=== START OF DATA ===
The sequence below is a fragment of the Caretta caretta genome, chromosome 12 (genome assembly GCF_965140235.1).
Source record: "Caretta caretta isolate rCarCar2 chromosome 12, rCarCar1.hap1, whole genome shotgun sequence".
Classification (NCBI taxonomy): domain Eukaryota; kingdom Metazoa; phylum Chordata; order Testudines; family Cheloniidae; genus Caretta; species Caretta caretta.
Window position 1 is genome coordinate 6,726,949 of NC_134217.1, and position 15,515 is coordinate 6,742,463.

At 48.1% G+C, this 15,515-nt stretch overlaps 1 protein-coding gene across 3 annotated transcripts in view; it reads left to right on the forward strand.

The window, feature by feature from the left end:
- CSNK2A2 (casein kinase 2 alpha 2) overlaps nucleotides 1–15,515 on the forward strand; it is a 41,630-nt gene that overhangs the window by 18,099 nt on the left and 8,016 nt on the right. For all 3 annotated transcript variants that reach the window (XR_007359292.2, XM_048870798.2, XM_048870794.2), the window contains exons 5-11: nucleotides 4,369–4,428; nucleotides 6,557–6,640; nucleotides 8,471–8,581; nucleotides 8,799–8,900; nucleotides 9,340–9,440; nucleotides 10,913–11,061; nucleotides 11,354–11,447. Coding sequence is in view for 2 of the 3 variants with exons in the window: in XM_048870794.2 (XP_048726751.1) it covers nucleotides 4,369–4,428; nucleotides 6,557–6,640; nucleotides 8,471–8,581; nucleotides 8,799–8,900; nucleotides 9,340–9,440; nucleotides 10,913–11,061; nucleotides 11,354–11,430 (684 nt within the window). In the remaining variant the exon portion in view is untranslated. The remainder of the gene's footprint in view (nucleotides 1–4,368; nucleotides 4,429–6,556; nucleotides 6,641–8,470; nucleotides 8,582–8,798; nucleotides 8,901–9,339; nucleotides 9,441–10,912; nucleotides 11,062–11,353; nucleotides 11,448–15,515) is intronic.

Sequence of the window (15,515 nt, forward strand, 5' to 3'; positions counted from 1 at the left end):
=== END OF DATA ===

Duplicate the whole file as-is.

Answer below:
The sequence below is a fragment of the Caretta caretta genome, chromosome 12 (genome assembly GCF_965140235.1).
Source record: "Caretta caretta isolate rCarCar2 chromosome 12, rCarCar1.hap1, whole genome shotgun sequence".
Classification (NCBI taxonomy): domain Eukaryota; kingdom Metazoa; phylum Chordata; order Testudines; family Cheloniidae; genus Caretta; species Caretta caretta.
Window position 1 is genome coordinate 6,726,949 of NC_134217.1, and position 15,515 is coordinate 6,742,463.

At 48.1% G+C, this 15,515-nt stretch overlaps 1 protein-coding gene across 3 annotated transcripts in view; it reads left to right on the forward strand.

The window, feature by feature from the left end:
- CSNK2A2 (casein kinase 2 alpha 2) overlaps nucleotides 1–15,515 on the forward strand; it is a 41,630-nt gene that overhangs the window by 18,099 nt on the left and 8,016 nt on the right. For all 3 annotated transcript variants that reach the window (XR_007359292.2, XM_048870798.2, XM_048870794.2), the window contains exons 5-11: nucleotides 4,369–4,428; nucleotides 6,557–6,640; nucleotides 8,471–8,581; nucleotides 8,799–8,900; nucleotides 9,340–9,440; nucleotides 10,913–11,061; nucleotides 11,354–11,447. Coding sequence is in view for 2 of the 3 variants with exons in the window: in XM_048870794.2 (XP_048726751.1) it covers nucleotides 4,369–4,428; nucleotides 6,557–6,640; nucleotides 8,471–8,581; nucleotides 8,799–8,900; nucleotides 9,340–9,440; nucleotides 10,913–11,061; nucleotides 11,354–11,430 (684 nt within the window). In the remaining variant the exon portion in view is untranslated. The remainder of the gene's footprint in view (nucleotides 1–4,368; nucleotides 4,429–6,556; nucleotides 6,641–8,470; nucleotides 8,582–8,798; nucleotides 8,901–9,339; nucleotides 9,441–10,912; nucleotides 11,062–11,353; nucleotides 11,448–15,515) is intronic.

Sequence of the window (15,515 nt, forward strand, 5' to 3'; positions counted from 1 at the left end):